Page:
The groups say that the deep flaws in the EPA cost-benefit analysis appear to have escaped scrutiny at the White House Office of Management and Budget (OMB), which required EPA to include a weaker coal-ash proposal favored by utilities and some coal ash recyclers. The three groups said, "Common sense and past experience indicate that stricter standards for disposal will work to increase, rather than decrease, recycling. But either way, EPA ought not to be intimidated into adopting weak rules based on grossly inflated values for coal ash recycling."
The groups said the analysis shows that the huge discrepancy is due to several factors, including double counting of pollution reductions that the EPA has already claimed would occur separately under Clean Air Act rules adopted in August 2010; overstated emission levels from cement kilns; and unrealistic assumptions about potential energy savings from reducing energy consumption at cement kilns and gypsum plants. They said EPA's cost-benefit analysis also neglects to account for many of the quantifiable benefits that would result from stricter standards, and puts an enormous dollar value on the so-called 'stigma' that would supposedly attach to coal ash recycling by virtue of regulating disposal sites. These economic assumptions are haphazard, unsupported by the record, and designed to slant the playing field against regulations that are based on protecting the public's health.
Frank Ackerman, senior economist, Stockholm Environment Institute said, "We found numerous errors, large and small, in EPA's cost-benefit analysis of the proposed rules. Once we corrected those errors, the strict regulatory option is the clear winner. The only argument for the weaker option is industry's unsubstantiated claim that strict regulation of ash disposal would cause immense, long-lasting harm to the market for ash recycling. In reality, strict regulation of disposal would make recycling more attractive, not less."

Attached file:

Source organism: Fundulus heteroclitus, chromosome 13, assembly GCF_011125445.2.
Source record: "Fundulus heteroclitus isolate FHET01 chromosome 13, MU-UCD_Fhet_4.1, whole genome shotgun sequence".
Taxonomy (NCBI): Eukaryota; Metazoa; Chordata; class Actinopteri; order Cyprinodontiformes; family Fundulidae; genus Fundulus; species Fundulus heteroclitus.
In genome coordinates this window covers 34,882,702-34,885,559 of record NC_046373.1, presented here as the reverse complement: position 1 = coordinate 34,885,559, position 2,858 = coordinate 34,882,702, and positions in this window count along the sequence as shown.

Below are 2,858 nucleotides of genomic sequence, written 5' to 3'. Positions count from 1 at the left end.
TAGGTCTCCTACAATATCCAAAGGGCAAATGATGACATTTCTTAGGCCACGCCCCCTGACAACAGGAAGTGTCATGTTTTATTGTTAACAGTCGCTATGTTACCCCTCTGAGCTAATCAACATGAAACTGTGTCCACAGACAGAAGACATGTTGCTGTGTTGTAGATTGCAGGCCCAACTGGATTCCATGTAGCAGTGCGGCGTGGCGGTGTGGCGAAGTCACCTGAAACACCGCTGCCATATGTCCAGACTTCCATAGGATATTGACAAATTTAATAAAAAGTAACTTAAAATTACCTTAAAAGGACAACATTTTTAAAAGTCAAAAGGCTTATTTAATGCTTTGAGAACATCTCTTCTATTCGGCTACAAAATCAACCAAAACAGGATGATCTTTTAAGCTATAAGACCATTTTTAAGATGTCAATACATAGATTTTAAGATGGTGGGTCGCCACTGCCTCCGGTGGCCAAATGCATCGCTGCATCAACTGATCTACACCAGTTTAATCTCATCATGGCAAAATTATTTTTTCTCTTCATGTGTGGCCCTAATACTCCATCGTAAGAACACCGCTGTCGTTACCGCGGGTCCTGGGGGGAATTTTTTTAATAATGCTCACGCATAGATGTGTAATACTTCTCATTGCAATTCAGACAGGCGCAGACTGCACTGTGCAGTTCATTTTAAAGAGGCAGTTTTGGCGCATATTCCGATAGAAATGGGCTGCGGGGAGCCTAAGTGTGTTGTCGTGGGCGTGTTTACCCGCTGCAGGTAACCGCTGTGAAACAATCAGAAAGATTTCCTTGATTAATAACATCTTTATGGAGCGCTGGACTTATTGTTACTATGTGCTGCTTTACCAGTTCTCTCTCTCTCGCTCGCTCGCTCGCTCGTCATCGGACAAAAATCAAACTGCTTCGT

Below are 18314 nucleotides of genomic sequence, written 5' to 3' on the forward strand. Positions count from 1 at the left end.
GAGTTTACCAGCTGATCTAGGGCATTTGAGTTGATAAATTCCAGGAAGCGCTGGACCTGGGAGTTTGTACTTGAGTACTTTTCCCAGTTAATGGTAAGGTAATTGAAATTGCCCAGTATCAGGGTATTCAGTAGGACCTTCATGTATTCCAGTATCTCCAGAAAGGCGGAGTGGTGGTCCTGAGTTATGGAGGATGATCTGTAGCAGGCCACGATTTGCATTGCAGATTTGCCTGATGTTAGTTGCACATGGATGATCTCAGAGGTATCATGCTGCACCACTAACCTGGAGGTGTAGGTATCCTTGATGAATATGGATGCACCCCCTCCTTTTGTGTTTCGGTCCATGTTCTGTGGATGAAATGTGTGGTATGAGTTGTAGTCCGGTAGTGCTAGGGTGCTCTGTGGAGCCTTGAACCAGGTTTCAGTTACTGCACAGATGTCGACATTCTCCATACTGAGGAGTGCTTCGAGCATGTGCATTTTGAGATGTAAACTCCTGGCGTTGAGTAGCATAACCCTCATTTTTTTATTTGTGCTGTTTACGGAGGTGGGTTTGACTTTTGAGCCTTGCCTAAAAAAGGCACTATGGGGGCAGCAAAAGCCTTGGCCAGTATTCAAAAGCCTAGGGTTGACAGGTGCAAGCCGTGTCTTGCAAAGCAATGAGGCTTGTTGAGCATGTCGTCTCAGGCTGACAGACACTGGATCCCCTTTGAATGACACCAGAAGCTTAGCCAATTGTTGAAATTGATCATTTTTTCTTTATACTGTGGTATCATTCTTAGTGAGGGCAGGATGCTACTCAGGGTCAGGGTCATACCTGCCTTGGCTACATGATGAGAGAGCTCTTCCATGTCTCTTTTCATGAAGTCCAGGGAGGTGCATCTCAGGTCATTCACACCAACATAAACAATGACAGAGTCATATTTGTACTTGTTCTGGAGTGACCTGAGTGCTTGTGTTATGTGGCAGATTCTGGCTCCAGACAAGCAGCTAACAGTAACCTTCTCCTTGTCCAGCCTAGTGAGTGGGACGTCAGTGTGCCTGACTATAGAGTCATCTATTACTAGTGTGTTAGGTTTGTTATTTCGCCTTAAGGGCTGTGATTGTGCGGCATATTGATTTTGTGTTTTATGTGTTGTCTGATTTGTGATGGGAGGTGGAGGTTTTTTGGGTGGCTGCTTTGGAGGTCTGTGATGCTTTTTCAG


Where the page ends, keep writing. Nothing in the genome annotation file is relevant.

Back in October 2010, U.S. Representative Fred Upton (R-MI), the new Chairman of the House Energy and Commerce Committee, included the coal ash regulations among his list of what he called EPA's "regulatory train wreck" of "job-killing regulations" when he announced Republicans would be "Declaring War On The Regulatory State." [See WIMS 10/20/10]. Representative Upton said, "Under current regulations, coal byproducts are widely recycled, creating jobs and protecting the environment. New EPA regulations could cost more than $20 billion and tens of thousands of jobs."
On May 4, U.S. EPA announced it was proposing the first-ever national rules to ensure the safe disposal and management of coal ash from coal-fired power plants [See WIMS 5/4/10]. Coal ash, are byproducts of the combustion of coal at power plants and are disposed of in liquid form at large surface impoundments and in solid form at landfills. In August 2010, the Agency announced it would be hosting seven public hearings through September on the controversial proposal [See WIMS 8/19/10] and extended the comment period until November 19.
EPA's proposal called for public comment on two approaches for addressing the risks of coal ash management under the nation's primary law for regulating solid waste, the Resource Conservation and Recovery Act (RCRA). One option is drawn from authorities available under Subtitle C, which creates a comprehensive program of Federally enforceable requirements for waste management and disposal. The other option includes remedies under Subtitle D, which gives EPA authority to set performance standards for waste management facilities and would be enforced primarily through citizen suits. A chart comparing and contrasting the two approaches is available on the EPA website.
Under both approaches EPA has proposed to leave in place the "Bevill exemption" for beneficial uses of coal ash in which coal combustion residuals are recycled as components of products instead of placed in impoundments or landfills. Large quantities of coal ash are used in concrete, cement, wallboard and other contained applications that EPA said should not involve any exposure by the public to unsafe contaminants. These uses would not be impacted by the proposal. EPA solicited public comment on how to frame the continued exemption of beneficial uses from regulation and is focusing in particular on whether that exemption should exclude certain non-contained applications where contaminants in coal ash could pose risks to human health.
Access a release from the groups and link to the re-evaluation analysis, testimony of Frank Ackerman, and streaming audio file of news event (click here). Access EPA's docket on the coal ash regulations (click here). Access more information about the proposed regulation (click here). Access EPA's chart comparing the two approaches described above (click here).